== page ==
Tuesday, July 19, 2011

Anti-Gay, Or Kinda-Gay, or Sorta-Looks-Gay, Discrimination

A 22-year old Indiana man was prevented from donating blood because officials at the donation center informed him he "appear[ed] to be a homosexual".

Unbelievably, the center's undoubtedly highly attuned gay-dar misfired, as the man is in fact straight. Of course, the blanket ban on gay men donating blood (first put in place in the early 1980s at the height of the HIV-panic) has long since passed into insanity, but a federal committee upheld it as recently as 2010, provoking protests from gay rights organizations as well as the American Red Cross.

3 comments:

PG said...

Do you think the blanket ban on donations from people who lived in the UK during the mad cow scare is also insane?

David Schraub said...

Depends. Obviously, regulations that are not actuarially justifiable are generally bad; the ban on Brits should live or die on that count. But classifications that touch on historically persecuted groups (which gays are, but people who lived in the UK in the relevant time period are not) are more suspicious, for at least two reasons:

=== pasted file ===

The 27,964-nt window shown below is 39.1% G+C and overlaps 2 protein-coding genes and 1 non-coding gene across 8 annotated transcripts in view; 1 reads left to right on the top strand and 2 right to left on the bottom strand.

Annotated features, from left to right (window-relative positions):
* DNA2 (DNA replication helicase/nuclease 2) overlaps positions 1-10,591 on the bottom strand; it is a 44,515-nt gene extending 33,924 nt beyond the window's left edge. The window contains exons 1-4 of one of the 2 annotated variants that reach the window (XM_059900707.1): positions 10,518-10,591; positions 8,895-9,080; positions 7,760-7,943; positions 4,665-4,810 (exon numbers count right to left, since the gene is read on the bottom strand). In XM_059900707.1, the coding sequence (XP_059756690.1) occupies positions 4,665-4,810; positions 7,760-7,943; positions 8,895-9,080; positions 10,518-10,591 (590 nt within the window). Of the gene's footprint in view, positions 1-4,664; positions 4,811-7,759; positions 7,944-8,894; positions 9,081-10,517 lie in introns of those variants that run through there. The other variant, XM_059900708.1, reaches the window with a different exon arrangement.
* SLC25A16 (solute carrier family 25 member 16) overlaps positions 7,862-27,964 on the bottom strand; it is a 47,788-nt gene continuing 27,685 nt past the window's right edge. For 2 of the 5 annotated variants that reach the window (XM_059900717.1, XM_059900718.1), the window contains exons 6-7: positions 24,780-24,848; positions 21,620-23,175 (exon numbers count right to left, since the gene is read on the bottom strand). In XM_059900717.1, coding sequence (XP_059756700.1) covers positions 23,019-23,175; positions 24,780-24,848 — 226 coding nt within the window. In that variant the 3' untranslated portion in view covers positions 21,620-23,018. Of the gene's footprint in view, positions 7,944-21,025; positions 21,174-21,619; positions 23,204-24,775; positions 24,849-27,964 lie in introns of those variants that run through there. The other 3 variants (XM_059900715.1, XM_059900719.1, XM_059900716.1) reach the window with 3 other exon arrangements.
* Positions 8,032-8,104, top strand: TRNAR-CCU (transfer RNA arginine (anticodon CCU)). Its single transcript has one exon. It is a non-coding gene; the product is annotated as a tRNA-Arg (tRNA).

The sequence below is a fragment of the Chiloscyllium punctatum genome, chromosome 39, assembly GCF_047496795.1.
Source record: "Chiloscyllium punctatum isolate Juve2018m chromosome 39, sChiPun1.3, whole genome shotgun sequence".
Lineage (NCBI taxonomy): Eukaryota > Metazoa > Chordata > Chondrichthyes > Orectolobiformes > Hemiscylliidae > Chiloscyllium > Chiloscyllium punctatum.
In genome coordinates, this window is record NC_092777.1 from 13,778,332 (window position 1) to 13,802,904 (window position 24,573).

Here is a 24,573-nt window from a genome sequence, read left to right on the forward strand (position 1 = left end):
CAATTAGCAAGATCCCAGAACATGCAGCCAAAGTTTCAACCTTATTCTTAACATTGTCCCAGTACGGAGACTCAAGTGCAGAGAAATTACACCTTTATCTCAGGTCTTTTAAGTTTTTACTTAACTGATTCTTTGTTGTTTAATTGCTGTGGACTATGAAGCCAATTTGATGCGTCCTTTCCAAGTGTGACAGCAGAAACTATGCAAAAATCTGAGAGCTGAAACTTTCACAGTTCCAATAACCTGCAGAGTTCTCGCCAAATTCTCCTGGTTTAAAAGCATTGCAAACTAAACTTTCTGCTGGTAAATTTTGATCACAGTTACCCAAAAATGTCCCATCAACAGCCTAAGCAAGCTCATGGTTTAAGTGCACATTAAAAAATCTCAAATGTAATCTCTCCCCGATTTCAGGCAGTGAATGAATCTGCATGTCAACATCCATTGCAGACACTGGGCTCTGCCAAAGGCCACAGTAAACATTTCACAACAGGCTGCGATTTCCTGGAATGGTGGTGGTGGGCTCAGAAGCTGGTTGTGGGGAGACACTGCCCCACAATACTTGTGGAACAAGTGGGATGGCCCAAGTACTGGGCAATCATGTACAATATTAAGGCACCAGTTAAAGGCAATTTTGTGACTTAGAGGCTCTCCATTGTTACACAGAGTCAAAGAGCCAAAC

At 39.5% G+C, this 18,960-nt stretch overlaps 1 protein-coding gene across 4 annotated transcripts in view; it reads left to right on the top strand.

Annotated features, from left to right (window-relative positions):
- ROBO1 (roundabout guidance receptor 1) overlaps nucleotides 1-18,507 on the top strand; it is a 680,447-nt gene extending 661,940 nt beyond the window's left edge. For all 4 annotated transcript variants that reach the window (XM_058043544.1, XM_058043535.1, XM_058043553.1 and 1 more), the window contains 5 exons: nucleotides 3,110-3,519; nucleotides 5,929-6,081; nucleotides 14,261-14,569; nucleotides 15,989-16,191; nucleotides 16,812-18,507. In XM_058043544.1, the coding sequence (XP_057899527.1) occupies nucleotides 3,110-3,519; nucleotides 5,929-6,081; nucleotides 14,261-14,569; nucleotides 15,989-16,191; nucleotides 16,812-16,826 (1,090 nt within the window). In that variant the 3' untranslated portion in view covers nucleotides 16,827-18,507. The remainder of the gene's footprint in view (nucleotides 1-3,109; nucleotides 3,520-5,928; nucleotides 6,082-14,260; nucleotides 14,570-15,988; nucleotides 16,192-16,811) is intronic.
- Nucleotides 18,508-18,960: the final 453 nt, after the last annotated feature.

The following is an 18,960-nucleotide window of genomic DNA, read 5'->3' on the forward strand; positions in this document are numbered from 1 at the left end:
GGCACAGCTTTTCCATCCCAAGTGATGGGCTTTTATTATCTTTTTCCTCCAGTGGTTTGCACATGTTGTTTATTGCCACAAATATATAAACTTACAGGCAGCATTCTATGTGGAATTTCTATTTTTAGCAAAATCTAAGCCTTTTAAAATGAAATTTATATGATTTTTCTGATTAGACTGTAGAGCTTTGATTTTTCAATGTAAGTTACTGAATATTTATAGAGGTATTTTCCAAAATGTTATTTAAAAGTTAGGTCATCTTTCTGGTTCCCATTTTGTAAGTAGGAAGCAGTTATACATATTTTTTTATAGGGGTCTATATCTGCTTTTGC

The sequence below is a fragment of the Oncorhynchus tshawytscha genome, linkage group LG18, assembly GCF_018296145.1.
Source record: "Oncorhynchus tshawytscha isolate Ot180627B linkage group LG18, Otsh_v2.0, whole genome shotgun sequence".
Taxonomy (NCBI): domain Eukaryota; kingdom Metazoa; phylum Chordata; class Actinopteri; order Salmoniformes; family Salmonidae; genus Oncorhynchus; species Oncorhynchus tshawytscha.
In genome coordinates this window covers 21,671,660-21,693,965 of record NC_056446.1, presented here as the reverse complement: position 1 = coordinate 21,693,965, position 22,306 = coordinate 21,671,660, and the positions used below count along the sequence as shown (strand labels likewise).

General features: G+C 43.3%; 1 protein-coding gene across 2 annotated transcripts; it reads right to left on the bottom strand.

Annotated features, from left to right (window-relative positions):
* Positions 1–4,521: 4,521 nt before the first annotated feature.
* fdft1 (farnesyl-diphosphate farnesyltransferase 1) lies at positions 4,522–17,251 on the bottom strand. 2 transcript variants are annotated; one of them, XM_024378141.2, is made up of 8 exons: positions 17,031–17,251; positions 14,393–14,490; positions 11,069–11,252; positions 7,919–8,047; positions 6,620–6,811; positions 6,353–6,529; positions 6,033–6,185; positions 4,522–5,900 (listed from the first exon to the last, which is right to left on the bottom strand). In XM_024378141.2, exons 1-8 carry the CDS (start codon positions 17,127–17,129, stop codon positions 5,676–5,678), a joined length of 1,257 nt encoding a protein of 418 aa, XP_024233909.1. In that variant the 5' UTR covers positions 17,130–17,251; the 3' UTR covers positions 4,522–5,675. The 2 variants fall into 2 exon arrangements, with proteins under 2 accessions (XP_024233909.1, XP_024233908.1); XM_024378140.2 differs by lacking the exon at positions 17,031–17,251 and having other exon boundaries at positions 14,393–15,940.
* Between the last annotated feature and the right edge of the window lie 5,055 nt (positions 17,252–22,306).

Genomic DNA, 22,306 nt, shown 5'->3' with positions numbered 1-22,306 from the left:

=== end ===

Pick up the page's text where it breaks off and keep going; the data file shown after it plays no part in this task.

(1) They're more likely to be based on prejudiced or biased assumptions rather than strong empirical evidence; and

(2) They can have negative externalities with respect to reinforcing second-class status that doesn't exist with respect to generic regulations.

The ban on gay people giving blood seems to touch on both -- the Red Cross, at least, doesn't seem to think that homosexuality is a useful measuring stick comparing risk to reward, and of course, the blood donation ban is highly symbolic as a signal of second-class status for gay people.

PG said...

I didn't think the Red Cross disputed that, empirically, the rate of HIV/AIDS is drastically higher among homosexual men than among the rest of the population. I mean, gay special-interest publications run advertisements for HIV meds, which I've never seen in, say, Cosmo. The gay male community generally recognizes that it is at a much greater risk of contracting HIV/AIDS than the lesbian or straight communities are.